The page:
He will leave the cautionary tales, though, to the other 364 days of the year. "It even takes a while to get to in the book," he said, referring to his memoir "Escape from Bellevue," which details his struggles with alcoholism.
The book, which was commissioned by Penguin following successful runs for his off-Broadway play, begins with his Huntington, L.I., childhood, where he was the fifth of six children born to an Irish-American couple from Woodside, Queens.
All sorts of factors in his 1970s and '80s youth appear significant in retrospect: the gift of a transistor radio and earpiece for his First Communion led him to Scott Muni and WNEW; his older brothers' played in garage bands; and then a rock god moved in next door.
Campion has since had a tumultuous career with the indie band Knockout Drops, which is ongoing.
"I'll read some appropriate stories from the book. We'll sing Knockout Drops songs and some traditional Irish songs. And we'll throw in some Pogues," he said about Wednesday's event.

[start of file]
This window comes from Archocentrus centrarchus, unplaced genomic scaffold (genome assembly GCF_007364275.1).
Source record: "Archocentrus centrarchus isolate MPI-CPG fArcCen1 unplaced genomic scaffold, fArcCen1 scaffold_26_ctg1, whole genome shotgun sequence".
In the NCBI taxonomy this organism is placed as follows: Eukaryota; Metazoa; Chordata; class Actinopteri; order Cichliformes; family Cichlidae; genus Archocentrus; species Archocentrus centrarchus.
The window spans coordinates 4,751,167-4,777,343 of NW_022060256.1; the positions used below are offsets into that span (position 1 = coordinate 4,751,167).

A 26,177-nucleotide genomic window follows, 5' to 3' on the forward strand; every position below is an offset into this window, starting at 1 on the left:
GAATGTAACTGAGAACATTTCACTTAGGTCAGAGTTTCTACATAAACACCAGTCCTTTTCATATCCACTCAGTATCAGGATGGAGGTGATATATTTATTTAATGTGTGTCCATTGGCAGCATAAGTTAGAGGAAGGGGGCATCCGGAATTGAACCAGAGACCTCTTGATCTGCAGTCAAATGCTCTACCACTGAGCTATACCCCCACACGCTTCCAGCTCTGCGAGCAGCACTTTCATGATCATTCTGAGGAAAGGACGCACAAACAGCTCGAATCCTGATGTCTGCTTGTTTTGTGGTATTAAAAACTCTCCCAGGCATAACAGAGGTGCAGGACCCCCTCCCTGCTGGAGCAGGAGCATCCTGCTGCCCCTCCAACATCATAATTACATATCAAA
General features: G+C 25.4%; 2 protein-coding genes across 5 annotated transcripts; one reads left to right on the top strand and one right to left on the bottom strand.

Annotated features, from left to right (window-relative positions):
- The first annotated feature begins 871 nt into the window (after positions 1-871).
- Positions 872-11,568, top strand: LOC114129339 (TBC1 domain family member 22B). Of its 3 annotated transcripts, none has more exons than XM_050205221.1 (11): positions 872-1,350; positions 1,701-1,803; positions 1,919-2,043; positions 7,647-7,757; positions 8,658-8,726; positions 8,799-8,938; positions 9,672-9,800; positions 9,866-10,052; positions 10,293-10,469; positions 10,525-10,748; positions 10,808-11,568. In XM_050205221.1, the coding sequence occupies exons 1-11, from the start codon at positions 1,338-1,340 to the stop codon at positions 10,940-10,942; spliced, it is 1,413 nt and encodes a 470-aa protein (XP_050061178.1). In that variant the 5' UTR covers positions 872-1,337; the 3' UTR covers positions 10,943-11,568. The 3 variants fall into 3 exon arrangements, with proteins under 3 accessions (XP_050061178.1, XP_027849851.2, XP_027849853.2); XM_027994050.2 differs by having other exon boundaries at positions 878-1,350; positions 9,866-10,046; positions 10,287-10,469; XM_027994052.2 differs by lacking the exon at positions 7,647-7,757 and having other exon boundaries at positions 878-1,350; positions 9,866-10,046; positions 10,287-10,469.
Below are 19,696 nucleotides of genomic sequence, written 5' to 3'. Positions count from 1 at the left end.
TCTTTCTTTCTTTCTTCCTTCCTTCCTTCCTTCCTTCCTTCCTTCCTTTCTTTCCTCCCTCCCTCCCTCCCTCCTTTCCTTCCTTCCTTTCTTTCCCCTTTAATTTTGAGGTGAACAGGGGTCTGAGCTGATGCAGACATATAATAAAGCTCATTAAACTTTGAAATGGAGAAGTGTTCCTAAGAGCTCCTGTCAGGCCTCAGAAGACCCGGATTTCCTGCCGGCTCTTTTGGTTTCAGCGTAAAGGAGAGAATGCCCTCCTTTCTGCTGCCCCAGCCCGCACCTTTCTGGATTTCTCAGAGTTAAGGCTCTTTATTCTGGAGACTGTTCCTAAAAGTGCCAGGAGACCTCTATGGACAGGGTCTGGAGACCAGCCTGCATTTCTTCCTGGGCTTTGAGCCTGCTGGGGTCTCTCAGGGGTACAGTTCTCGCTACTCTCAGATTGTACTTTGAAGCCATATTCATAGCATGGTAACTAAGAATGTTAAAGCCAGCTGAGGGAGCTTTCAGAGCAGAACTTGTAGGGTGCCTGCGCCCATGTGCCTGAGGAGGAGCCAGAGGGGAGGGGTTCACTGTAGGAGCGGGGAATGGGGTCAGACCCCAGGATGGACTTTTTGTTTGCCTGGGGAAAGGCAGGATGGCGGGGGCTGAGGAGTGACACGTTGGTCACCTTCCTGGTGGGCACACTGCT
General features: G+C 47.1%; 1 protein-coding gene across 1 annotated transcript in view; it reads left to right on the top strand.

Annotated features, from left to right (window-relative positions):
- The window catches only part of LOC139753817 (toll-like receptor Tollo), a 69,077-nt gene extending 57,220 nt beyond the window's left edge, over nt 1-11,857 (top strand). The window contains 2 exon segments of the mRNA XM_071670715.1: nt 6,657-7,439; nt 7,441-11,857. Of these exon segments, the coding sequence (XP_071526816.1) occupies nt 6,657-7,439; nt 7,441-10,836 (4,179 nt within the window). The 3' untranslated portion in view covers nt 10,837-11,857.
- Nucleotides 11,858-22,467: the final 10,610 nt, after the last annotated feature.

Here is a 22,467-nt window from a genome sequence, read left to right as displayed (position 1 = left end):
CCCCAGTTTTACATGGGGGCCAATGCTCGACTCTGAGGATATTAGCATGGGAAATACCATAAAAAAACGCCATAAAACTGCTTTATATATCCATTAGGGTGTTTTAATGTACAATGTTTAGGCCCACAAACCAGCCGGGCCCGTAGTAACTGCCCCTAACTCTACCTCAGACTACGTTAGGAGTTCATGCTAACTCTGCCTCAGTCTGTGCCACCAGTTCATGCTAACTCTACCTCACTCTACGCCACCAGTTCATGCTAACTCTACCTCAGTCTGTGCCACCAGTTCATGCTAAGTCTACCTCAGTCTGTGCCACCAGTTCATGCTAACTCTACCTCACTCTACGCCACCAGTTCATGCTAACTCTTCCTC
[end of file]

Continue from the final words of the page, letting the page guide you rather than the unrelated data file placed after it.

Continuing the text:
Some will feel that a person who has written a book subtitled "A Memoir of Rock 'n Roll, Recovery and Redemption" might not be the ideal person to host a St. Patrick's party in a Manhattan bar. But Campion, a gifted mimic and storyteller, disagrees. "I'm sober, not dead," he said.
"We're on pretty early, but I'm sure that we'll get some of the Parade stragglers," he said.
Campion has also adapted his act for salon-style parties. He brought what he calls "Escape from the House" to horseracing country in Kentucky last week.
"There were 40 or 50 breeders there, many of them from Ireland" he said. "It was great fun."
Chris Campion will be profiled in next week's Echo. The Bar Nine (53rd Street at 9th Avenue) event on St. Patrick Day's will begin at 8 p.m. For more on Campion go to www.escapefrombellevue.com.